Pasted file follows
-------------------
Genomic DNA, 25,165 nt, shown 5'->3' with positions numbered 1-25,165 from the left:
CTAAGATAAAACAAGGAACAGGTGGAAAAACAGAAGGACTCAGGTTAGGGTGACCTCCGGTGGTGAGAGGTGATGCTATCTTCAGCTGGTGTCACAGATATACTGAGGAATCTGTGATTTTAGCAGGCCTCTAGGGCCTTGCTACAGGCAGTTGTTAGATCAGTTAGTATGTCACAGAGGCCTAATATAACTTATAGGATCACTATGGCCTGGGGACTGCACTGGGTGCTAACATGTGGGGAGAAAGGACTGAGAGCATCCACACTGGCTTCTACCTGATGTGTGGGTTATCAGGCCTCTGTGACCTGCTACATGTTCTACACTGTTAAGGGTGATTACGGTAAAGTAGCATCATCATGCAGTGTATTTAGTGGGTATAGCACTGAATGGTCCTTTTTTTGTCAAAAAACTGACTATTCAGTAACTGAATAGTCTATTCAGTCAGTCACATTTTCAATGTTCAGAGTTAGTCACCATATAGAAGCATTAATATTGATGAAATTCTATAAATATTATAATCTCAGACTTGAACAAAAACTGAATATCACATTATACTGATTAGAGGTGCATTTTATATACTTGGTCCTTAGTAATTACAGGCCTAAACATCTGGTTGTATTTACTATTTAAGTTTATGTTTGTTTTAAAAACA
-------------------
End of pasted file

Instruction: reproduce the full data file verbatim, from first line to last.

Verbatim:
Genomic DNA, 25,165 nt, shown 5'->3' with positions numbered 1-25,165 from the left:
CTAAGATAAAACAAGGAACAGGTGGAAAAACAGAAGGACTCAGGTTAGGGTGACCTCCGGTGGTGAGAGGTGATGCTATCTTCAGCTGGTGTCACAGATATACTGAGGAATCTGTGATTTTAGCAGGCCTCTAGGGCCTTGCTACAGGCAGTTGTTAGATCAGTTAGTATGTCACAGAGGCCTAATATAACTTATAGGATCACTATGGCCTGGGGACTGCACTGGGTGCTAACATGTGGGGAGAAAGGACTGAGAGCATCCACACTGGCTTCTACCTGATGTGTGGGTTATCAGGCCTCTGTGACCTGCTACATGTTCTACACTGTTAAGGGTGATTACGGTAAAGTAGCATCATCATGCAGTGTATTTAGTGGGTATAGCACTGAATGGTCCTTTTTTTGTCAAAAAACTGACTATTCAGTAACTGAATAGTCTATTCAGTCAGTCACATTTTCAATGTTCAGAGTTAGTCACCATATAGAAGCATTAATATTGATGAAATTCTATAAATATTATAATCTCAGACTTGAACAAAAACTGAATATCACATTATACTGATTAGAGGTGCATTTTATATACTTGGTCCTTAGTAATTACAGGCCTAAACATCTGGTTGTATTTACTATTTAAGTTTATGTTTGTTTTAAAAACA